Article Abstract

Systematic review of aortic valve preservation and repair

Authors: Richard Saczkowski, Tarek Malas, Laurent de Kerchove, Gebrine El Khoury, Munir Boodhwani


Background: Aortic valve repair has emerged as a feasible alternative to replacement in the surgical treatment of selected patients with aortic valve (AV) pathology. In order to provide a synopsis of the current literature, we preformed a systematic review with a focus on valve-related events following AV repair.
Methods: Structured keyword searches of Embase and PubMed were performed in January 2012. A study was eligible for inclusion if it reported early mortality, late mortality, or valve-related morbidity in the adult population.
Results: Initial search results identified 3,507 unique studies. After applying inclusion and exclusion criteria, 111 studies remained for full-text review. Of these, 17 studies involving 2,891 patients were included for quantitative assessment. No randomized trials were identified. Tricuspid and bicuspid AV pathologies were present in 65% (range, 21-100%) and 13.5% (range, 5-100%) of the population, respectively. Cusp repair techniques were applied in a median of 46% (range, 5-100%) of patients. The median requirement for early reoperation for post-operative bleeding and early reintervention for primary AV repair failure was 3% (range, 0-10%) and 2% (range, 0-16%), respectively. Pooled early mortality was 2.6% (95% CI: 1.4- 4.4%, I2 =0%). Late mortality and valve-related events were linearized [(number of events/number of patient-years) ×100] (%/pt-yr) for each study. Late operated valve endocarditis was reported at median event rate of 0.23%/pt-yr (range, 0-0.78%/pt-yr), while a composite outcome of neurological events and thromboembolism occurred at a median rate of 0.52%/pt-yr (0-0.95%/pt-yr). Late AV re-intervention requiring AV replacement or re-repair occurred at a rate of 2.4%/pt-yr (range, 0-4.2%/pt-yr). The median 5-year freedom from AV re-intervention and late recurrent aortic insufficiency >2+ estimated from survival curves was 92% (range, 87-98%) and 88% (range, 87-100%), respectively. Pooled late mortality produced summary estimate of 1.3%/pt-yr (95% CI: 0.9-2.1%, I2=0%).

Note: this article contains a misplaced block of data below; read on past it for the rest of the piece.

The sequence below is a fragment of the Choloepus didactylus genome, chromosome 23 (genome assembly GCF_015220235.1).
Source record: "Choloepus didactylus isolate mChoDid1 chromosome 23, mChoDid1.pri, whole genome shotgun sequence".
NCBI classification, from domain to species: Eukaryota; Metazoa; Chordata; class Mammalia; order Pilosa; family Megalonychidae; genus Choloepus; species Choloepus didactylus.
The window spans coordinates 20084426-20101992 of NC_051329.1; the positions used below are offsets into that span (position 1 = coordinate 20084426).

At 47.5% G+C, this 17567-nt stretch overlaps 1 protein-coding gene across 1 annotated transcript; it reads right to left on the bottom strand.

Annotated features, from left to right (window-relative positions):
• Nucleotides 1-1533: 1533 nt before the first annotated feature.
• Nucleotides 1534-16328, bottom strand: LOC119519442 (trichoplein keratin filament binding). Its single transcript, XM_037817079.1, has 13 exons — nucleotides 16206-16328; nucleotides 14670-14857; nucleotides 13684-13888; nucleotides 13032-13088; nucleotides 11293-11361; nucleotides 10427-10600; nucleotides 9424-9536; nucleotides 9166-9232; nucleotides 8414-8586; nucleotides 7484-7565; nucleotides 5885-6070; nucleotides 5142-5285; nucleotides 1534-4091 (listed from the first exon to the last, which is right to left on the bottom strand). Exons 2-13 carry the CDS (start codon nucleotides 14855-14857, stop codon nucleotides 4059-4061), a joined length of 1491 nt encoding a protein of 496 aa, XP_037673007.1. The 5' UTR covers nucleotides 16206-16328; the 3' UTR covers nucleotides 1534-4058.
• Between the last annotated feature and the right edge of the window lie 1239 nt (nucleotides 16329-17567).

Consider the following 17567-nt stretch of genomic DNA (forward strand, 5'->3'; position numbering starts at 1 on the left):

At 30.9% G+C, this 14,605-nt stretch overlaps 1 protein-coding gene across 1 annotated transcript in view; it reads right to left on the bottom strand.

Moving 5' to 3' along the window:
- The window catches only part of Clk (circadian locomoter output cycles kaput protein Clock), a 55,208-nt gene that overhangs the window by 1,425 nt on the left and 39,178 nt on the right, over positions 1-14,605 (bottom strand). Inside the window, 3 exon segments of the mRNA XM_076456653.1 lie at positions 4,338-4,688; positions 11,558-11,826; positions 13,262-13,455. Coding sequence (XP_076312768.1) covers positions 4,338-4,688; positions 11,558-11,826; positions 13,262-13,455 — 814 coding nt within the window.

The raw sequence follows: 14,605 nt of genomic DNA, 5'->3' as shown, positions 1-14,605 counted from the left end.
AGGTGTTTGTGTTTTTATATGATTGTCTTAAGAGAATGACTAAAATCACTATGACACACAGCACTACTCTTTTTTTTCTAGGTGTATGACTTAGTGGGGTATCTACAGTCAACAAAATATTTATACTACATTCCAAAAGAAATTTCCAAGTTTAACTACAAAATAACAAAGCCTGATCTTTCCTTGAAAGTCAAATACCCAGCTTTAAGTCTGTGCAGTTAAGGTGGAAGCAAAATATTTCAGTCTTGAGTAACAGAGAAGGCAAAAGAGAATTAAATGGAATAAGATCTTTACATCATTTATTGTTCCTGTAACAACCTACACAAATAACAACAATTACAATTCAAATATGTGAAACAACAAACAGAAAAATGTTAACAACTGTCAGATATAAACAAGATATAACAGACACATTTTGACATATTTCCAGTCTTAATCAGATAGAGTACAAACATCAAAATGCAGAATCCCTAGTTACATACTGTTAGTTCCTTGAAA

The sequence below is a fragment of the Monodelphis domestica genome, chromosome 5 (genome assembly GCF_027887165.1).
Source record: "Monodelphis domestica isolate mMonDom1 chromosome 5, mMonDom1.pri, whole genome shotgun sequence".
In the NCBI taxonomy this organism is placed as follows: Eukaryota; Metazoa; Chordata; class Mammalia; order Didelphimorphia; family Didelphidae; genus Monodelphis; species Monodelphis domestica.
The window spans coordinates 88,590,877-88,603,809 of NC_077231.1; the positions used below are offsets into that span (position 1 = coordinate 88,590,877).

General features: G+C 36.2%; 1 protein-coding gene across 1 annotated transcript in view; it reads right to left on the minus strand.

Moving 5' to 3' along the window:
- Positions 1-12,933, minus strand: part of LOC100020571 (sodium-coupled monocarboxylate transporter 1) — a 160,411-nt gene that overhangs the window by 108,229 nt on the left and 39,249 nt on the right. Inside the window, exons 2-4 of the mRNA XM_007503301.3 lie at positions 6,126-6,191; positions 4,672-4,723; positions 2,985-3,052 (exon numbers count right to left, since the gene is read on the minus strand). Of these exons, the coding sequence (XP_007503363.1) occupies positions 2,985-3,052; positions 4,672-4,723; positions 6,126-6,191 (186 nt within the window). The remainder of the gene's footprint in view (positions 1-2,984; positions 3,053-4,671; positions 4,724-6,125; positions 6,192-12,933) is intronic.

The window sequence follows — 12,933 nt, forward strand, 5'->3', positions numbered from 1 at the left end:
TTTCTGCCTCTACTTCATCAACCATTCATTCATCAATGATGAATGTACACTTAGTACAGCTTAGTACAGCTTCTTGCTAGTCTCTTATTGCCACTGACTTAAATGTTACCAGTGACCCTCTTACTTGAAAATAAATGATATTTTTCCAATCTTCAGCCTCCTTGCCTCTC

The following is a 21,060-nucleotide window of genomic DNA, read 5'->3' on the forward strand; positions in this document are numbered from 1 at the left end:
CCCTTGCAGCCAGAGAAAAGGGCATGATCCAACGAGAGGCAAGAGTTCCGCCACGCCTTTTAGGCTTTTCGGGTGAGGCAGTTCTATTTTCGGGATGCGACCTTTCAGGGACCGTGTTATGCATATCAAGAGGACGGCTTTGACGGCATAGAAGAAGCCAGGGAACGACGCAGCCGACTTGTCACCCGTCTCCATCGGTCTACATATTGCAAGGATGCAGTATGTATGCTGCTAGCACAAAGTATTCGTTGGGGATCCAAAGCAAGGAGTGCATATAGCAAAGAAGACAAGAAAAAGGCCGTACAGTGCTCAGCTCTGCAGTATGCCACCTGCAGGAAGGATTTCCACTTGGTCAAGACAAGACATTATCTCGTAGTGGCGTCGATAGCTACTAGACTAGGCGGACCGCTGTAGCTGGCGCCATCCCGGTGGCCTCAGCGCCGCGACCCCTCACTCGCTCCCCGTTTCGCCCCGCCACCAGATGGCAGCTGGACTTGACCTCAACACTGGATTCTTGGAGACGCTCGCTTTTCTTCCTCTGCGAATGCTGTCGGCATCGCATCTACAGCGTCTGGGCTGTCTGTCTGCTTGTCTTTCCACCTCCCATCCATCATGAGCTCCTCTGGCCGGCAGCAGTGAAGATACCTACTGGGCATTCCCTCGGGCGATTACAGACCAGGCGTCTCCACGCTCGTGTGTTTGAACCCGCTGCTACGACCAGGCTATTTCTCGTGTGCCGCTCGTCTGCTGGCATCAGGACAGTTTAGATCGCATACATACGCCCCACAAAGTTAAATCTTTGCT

Conclusions: The present systematic review confirmed the low operative risk of patients who underwent aortic valve preservation and repair. There is a need for long-term follow-up studies with meticulous reporting of outcomes following AV repair, as well as comparative studies with aortic valve replacement.


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